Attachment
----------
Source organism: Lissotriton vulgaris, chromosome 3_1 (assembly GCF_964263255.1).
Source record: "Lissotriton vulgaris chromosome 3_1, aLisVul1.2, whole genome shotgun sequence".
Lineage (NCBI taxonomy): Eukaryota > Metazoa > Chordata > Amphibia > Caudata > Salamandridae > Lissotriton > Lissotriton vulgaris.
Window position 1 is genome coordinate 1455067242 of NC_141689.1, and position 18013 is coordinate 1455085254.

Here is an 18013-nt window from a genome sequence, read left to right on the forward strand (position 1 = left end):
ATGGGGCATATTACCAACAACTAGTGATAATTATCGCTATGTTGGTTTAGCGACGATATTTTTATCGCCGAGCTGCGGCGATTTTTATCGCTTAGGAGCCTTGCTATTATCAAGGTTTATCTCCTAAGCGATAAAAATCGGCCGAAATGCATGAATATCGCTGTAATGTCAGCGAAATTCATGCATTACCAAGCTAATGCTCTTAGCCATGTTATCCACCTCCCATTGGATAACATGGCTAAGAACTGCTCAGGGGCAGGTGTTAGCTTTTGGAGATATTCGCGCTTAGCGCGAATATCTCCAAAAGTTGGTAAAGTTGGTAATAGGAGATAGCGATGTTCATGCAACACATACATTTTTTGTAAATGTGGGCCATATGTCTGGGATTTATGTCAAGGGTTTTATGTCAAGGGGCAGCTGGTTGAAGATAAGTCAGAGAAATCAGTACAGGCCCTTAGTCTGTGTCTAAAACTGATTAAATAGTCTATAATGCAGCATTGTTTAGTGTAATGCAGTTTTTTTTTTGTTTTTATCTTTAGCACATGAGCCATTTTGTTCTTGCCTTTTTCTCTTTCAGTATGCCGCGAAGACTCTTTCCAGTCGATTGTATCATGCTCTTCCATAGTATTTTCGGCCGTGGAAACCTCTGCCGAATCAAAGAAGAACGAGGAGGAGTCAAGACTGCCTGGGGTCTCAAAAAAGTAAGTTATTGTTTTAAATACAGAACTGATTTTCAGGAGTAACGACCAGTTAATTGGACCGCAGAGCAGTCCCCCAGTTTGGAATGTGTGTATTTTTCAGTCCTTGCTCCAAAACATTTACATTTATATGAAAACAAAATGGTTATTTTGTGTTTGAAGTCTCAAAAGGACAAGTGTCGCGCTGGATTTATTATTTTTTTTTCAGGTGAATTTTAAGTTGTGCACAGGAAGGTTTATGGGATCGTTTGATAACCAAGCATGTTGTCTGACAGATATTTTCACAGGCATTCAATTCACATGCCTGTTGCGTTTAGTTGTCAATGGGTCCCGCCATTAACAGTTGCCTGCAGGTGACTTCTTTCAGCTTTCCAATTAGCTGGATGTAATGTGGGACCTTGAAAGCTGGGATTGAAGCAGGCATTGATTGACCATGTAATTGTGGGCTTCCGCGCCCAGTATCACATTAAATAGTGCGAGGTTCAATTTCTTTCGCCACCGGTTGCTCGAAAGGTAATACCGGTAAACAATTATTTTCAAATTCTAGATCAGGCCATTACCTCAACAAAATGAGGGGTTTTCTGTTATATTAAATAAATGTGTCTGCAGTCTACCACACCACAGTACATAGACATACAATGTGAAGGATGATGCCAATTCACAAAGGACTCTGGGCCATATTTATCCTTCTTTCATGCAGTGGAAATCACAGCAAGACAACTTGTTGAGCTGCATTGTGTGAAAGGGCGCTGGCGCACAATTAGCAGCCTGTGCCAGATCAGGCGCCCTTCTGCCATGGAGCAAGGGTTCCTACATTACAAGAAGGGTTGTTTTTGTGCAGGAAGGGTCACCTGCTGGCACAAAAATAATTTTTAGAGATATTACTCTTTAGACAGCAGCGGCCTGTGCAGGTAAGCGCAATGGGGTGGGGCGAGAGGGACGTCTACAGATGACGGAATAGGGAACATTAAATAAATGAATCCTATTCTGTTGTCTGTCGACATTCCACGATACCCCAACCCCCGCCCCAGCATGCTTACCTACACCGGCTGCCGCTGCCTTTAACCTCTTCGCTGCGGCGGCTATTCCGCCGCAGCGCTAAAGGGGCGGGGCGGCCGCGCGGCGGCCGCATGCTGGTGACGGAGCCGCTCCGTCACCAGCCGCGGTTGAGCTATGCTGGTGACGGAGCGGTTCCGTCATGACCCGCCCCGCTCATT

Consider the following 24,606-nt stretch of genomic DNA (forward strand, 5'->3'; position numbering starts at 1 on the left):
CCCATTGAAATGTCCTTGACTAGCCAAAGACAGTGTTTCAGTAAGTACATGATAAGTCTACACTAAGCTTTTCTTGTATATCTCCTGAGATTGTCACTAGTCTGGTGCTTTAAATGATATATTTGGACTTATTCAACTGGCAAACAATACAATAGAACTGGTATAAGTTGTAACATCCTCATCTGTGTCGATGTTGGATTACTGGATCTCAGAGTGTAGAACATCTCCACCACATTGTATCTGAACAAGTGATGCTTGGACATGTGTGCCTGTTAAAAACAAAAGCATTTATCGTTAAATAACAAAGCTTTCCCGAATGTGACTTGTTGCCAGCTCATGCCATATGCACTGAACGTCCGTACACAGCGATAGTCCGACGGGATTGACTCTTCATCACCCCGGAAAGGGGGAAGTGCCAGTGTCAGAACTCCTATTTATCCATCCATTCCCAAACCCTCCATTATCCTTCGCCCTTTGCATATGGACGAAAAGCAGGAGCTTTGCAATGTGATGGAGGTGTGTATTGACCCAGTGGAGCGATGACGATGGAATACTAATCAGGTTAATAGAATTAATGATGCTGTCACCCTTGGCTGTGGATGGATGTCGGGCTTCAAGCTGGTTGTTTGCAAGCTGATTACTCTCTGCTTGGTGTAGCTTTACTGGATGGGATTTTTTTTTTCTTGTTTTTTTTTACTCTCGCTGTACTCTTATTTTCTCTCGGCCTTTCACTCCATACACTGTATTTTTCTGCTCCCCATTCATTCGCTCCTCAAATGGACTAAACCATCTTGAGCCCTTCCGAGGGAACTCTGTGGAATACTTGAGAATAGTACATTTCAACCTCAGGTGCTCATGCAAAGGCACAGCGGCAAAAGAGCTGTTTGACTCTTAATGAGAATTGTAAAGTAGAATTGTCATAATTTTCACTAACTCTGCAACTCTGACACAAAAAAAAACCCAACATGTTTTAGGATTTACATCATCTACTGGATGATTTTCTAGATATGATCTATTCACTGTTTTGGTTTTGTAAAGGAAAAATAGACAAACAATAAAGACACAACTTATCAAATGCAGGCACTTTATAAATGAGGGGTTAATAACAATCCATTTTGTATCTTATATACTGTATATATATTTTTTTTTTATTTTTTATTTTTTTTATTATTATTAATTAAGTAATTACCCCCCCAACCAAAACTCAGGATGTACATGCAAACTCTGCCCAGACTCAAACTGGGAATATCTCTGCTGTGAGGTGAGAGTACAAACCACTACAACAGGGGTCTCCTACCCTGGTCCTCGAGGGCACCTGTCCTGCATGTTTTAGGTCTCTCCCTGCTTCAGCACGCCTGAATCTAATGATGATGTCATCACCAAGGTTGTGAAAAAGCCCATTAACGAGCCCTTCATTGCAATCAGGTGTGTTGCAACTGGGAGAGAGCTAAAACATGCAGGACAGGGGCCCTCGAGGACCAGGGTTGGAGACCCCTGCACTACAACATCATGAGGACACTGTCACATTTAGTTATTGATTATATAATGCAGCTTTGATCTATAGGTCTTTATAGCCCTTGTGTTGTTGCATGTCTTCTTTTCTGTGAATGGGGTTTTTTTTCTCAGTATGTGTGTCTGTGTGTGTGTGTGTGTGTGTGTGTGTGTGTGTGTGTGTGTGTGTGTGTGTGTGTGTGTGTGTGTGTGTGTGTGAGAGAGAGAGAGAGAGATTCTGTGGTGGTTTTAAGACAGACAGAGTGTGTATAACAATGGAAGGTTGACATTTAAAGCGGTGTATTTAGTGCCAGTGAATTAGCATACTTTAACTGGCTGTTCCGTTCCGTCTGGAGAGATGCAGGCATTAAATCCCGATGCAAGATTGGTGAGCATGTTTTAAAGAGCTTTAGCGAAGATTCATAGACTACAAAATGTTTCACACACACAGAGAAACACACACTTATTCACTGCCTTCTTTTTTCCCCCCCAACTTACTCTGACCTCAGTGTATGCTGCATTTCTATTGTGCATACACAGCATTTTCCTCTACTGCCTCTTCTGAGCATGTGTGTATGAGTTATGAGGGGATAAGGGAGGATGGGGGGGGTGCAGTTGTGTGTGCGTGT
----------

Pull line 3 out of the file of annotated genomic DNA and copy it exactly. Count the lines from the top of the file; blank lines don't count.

Lineage (NCBI taxonomy): Eukaryota > Metazoa > Chordata > Amphibia > Caudata > Salamandridae > Lissotriton > Lissotriton vulgaris.